Pursuing Deeper Learning in Dual Enrollment

Last month, we started our dual enrollment series highlighting the difference between Dual Enrollment and AP classes and the pros and cons of both approaches. We followed up with our dual enrollment teachers to discuss their classroom experiences and the strengths of our dual enrollment options as a private Christian school. Their experiences are not only a testament to the strength of the dual enrollment program but also to our teacher’s education to ensure that our students are fully engaged and equipped as they graduate high school. 

What is unique about Denver Christian’s Dual Enrollment Program? 

Our last blog introduced our unique partnership with Colorado Christian University. As a partner with CCU Academy, students who earn dual enrollment credit are able to transfer throughout the country. CCU’s curriculum is ranked in the top 2% nationwide by the American Council of Trustees and Alumni. They are also accredited by the Higher Learning Commission, which means they are recognized at most universities nationwide. In order to be accepted into the program, each individual teacher submits their application, CV, credentials, syllabi, and course materials. This means that every dual enrollment course we offer has met this high standard of excellence. We truly believe we are providing students with an incredible dual enrollment experience. 

What is it like in a dual enrollment setting? 

Our dual enrollment teachers reflected on their experience in the classroom. Overall, the environment is motivating and rigorous. Holly Horner teaches our dual enrollment biology course. She notes, “The students that take this course are highly motivated and have a strong work ethic.  They are willing to put in the time to truly learn the material, not just memorize it.  There are so many “ah-hah” moments in the class as the students synthesize their previous science courses.” Reba Bull (Spanish), says that her students demonstrate “a great passion for the Spanish language and culture and have a strong desire to deepen their understanding and carry that into their future.”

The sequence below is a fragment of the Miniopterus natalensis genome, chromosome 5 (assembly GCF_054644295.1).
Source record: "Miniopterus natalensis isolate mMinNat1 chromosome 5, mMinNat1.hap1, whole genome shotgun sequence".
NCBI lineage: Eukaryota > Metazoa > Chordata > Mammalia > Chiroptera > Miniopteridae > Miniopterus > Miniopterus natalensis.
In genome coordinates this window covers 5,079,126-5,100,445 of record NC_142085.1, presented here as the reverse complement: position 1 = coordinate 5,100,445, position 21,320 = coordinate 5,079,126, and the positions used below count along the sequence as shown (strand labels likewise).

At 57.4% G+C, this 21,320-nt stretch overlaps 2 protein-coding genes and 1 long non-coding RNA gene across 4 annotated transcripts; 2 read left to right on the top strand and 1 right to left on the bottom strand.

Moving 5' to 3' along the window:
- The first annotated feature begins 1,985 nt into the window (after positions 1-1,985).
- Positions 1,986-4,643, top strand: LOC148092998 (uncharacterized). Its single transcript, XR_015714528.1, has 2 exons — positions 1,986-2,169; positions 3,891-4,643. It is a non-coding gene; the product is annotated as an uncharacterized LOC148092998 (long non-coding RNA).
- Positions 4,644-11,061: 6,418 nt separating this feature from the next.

The dual enrollment classroom allows for deep engagement. Discussions, experiences, and content are all crafted for students ready for an exciting challenge. Cole McClain (History) explains how his dual enrollment course, “provides an opportunity for students to dig deeper into the most significant questions about the history of the United States, and more importantly, questions about the nature of historical inquiry itself.” This complex thinking is what prepares students for college. 

Snapshots from Inside the Classroom

Our teachers go above and beyond in crafting their courses and putting students at the center of their learning daily. In Spanish, Reba Bull’s students get to “travel” to one of five Spanish-speaking countries. They then create and write postcards to Mrs. Bull about what they are seeing and learning in those countries. This project shows the depth of their grasp on culture, politics, geography, history, etc.